As wireless transmission and reception gets complex, so does antenna design. Lately, several technologies have emerged to address the limitations of traditional antenna design, resulting in a variety of solutions with broader bandwidth and smarter capability. While some new approaches to antenna design are meeting the challenges of new-generation commercial applications, communications in defense is getting even more sophisticated, especially with the introduction of software-defined radio (SDR), modern electronic warfare (EW) systems and a host of other wideband transceiver technologies for mobile communications and surveillance. And the higher performance must come with miniature size.

Hence, another approach was required to meet these challenges. Fractal antenna technology has come to the rescue for designers in military and defense applications. Developed over the last 20 years, fractal antennas have proven to be a fundamentally important breakthrough in antenna technology. This technology has allowed for antennas that are more powerful, versatile and compact. Because a fractal antenna uses fractal geometry and builds a complex pattern from the repetition of a simple shape, the inherent qualities of fractals enable the production of high-performance antennas that are typically 50% to 75% smaller than traditional ones. Because antenna performance is attained through the geometry of the conductor, rather than with the accumulation of separate components or separate elements that inevitably increase complexity and potential points of failure, fractal antennas offer better reliability and lower cost than traditional antennas.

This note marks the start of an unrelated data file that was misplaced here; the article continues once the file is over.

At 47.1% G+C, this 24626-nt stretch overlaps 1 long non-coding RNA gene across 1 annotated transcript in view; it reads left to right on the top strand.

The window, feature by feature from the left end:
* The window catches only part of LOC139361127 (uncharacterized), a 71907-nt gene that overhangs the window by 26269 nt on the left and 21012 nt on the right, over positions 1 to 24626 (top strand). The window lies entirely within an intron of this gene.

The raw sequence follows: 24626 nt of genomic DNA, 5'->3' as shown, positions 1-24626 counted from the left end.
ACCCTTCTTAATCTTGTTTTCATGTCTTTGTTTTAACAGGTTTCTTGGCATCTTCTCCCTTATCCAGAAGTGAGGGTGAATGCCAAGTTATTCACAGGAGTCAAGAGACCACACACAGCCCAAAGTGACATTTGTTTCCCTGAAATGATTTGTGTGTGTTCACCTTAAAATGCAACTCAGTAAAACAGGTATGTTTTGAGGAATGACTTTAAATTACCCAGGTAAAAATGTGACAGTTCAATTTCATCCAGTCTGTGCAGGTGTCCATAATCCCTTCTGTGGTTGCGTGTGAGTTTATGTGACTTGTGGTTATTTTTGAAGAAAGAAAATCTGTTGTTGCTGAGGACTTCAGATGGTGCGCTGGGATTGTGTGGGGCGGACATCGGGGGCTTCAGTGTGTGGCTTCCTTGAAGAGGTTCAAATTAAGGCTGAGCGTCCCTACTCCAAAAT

To keep readers informed of recent developments in fractal antennas, RF Design's Defense Electronics supplement has invited Nathan Cohen of Fractal Antenna Systems to educate our readers on this emerging antenna technology. In the article titled “Fractals' New Era in Military Antenna Design,” the author sheds new light on this technology and focuses on the benefits of using fractals in antenna design. Some of the benefits include broadband and multiband frequency response that derives from the inherent properties of the fractal geometry of the antenna. Fractal technology also results in a compact size compared to antennas of conventional designs, while maintaining good to excellent efficiencies and gains. They also feature mechanical simplicity and design to particular multifrequency characteristics containing specified stop bands as well as specific multiple pass bands.

Another article, “Switched Radar Scenario Generation with Femtosecond Jitter,” by Roger L. Jungerman and Parmijit Samra of Agilent Technologies Inc. discusses the behavior of synchronous and asynchronous trigger inputs in terms of the latency and repeatability of triggered waveform events, because jitter in the waveform triggering can lead to inaccuracies in simulation and testing of advanced radar systems. This is particularly an issue in the case of phased array applications, where multiple arbitrary waveform generator (AWG) units are synchronized together and must be triggered nearly simultaneously.

With the widespread proliferation of wireless systems, users often want greater security and, at the same time, more open, easier-to-use systems that are better protected against hackers and intruders. The data these systems transport include everything from critical, company-confidential data to life-protecting surveillance information. A systems intruder could cause significant damage.

In the final article, “Trends in Wireless Radio,” Jeff Allen of FreeWave Technologies investigates various spread-spectrum radios that provide reliable data communications in the most adverse environments. Plus, the author presents a novel spread-spectrum radio with built-in data encryption, network IDs, multiple hopping sequences, in addition to other tactics to prevent interference and detection, as well as unauthorized access to guarantee security. They are designed to offer long-range and superior performance in noisy environments.